And even though IRRs have dropped since then, the gulf between median and top-quartile performance had persisted: in 2007, when the median manager’s return was zero, the standard deviation among IRRs was 25.2 per cent. Amid this variance in returns, some managers have shut shop. The venture universe expanded rapidly from 1996, when it was populated by fewer than than 400 managers, to number 1,790 in 2009. But since 2000, a number of firms have failed to raise a fund and were now considered inactive, eventually resulting in a drop-off in the number of managers in Preqin’s database, which now numbers about 1700.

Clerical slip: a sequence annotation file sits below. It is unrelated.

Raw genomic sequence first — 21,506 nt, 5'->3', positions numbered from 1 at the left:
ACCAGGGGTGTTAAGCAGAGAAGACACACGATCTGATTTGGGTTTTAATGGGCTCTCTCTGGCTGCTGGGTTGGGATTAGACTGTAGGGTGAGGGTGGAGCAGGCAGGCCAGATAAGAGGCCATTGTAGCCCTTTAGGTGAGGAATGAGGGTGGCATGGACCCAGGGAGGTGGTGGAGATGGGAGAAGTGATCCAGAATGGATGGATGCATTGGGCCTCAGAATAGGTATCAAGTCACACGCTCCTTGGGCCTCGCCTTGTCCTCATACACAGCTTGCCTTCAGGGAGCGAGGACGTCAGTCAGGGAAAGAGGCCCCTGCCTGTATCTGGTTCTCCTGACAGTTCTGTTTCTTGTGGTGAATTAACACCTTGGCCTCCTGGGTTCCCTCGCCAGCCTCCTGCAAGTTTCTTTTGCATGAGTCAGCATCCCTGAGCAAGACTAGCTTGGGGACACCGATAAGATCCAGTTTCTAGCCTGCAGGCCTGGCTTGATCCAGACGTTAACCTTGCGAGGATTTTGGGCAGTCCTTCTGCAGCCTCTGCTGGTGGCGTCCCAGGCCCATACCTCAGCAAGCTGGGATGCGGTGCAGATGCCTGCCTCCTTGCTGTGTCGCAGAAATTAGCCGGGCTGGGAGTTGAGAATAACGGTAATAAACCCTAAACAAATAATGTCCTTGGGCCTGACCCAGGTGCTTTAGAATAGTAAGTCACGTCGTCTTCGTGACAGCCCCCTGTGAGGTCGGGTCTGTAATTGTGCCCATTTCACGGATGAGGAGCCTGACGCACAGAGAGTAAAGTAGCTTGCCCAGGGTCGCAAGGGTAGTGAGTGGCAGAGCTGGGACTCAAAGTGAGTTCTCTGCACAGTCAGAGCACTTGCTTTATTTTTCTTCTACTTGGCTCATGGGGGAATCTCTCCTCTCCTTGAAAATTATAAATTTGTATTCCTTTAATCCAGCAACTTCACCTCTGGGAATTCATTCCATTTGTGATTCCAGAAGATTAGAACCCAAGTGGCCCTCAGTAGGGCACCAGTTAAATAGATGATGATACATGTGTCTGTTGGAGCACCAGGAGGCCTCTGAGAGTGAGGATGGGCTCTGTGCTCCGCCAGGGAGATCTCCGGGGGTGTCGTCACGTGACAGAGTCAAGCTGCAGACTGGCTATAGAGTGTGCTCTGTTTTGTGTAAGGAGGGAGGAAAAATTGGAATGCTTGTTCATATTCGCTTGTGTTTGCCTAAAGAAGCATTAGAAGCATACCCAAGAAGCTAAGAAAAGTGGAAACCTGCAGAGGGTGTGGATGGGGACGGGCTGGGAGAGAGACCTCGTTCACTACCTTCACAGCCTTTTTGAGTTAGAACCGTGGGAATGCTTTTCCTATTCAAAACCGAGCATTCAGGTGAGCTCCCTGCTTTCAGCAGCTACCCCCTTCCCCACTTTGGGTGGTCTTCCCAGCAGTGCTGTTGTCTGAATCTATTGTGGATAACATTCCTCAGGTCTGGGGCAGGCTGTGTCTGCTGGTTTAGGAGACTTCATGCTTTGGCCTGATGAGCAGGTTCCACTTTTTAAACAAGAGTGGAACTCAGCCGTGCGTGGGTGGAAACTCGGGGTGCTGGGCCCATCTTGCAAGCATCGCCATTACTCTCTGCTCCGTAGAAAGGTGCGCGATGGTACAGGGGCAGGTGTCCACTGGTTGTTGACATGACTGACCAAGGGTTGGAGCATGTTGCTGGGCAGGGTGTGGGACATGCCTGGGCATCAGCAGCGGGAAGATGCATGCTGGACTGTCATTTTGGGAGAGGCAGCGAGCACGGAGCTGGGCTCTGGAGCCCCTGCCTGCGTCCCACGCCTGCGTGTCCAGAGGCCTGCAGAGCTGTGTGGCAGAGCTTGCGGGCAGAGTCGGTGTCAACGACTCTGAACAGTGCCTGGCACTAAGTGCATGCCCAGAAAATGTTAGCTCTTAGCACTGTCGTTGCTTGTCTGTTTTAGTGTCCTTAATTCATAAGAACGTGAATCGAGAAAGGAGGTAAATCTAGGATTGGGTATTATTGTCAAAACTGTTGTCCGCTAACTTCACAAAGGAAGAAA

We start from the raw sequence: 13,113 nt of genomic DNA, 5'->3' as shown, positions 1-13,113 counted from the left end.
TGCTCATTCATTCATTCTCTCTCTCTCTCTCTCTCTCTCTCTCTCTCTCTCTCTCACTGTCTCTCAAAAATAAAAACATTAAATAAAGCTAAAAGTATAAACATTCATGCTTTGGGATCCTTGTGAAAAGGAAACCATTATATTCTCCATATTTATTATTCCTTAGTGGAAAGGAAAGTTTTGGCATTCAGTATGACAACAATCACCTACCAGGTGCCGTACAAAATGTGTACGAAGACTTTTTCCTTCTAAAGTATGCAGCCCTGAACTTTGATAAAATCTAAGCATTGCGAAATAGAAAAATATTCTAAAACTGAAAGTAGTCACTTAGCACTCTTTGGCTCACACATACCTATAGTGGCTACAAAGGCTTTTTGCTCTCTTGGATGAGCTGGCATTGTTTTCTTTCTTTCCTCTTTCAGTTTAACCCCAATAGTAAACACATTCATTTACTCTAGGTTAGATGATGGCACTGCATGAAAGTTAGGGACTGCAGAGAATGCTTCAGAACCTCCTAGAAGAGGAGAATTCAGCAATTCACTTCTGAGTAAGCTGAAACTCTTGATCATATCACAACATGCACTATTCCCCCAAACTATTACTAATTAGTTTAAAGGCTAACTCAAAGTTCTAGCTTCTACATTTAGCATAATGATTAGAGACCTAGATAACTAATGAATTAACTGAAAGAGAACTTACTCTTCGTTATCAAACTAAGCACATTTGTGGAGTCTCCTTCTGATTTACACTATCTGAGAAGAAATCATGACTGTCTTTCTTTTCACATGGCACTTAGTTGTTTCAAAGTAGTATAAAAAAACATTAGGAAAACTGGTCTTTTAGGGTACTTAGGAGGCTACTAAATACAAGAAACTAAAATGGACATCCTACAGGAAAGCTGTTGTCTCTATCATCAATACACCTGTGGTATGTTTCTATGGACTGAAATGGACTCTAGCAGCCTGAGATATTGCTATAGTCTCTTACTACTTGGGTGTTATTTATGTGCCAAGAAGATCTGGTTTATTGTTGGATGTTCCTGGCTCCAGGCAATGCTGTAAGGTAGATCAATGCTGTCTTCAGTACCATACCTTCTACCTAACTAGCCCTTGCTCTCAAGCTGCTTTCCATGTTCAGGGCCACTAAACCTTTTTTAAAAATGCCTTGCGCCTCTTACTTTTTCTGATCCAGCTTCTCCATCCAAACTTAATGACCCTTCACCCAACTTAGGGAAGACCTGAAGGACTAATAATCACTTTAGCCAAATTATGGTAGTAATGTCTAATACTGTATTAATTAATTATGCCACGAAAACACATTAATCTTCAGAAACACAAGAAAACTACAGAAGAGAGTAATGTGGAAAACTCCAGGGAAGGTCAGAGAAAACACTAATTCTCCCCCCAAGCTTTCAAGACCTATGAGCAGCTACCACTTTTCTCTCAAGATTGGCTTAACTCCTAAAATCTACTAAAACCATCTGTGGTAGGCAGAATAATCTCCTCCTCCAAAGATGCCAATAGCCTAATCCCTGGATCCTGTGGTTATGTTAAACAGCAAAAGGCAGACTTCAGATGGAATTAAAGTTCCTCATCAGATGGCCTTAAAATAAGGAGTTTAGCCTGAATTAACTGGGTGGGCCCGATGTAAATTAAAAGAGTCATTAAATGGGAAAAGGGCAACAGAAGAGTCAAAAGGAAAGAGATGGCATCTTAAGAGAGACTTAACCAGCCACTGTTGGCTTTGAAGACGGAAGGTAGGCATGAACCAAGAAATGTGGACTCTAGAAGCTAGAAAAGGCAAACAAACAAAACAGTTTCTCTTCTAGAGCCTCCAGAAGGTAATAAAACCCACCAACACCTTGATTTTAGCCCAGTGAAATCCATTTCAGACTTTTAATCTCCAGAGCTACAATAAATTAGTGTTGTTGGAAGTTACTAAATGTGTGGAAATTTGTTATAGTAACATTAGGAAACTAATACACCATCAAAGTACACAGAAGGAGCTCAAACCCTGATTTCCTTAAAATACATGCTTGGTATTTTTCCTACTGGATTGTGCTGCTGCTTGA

In recent years, investors’ attitudes to the industry became mixed: “Some claim that the venture capital model is broken, while others believe that an evolution is required if the industry is to improve upon the overall performance experienced in the past 10 years,” Preqin wrote. In the past five years, investors have continued to favour IT deals, a tradition stemming from the industry’s long association with technology-based industries – “due to their innovative nature and the potential rates of return from disruptive technology”. Health care companies had also gained attention, with 35 per cent of venture funds aiming to include health care in their portfolios.

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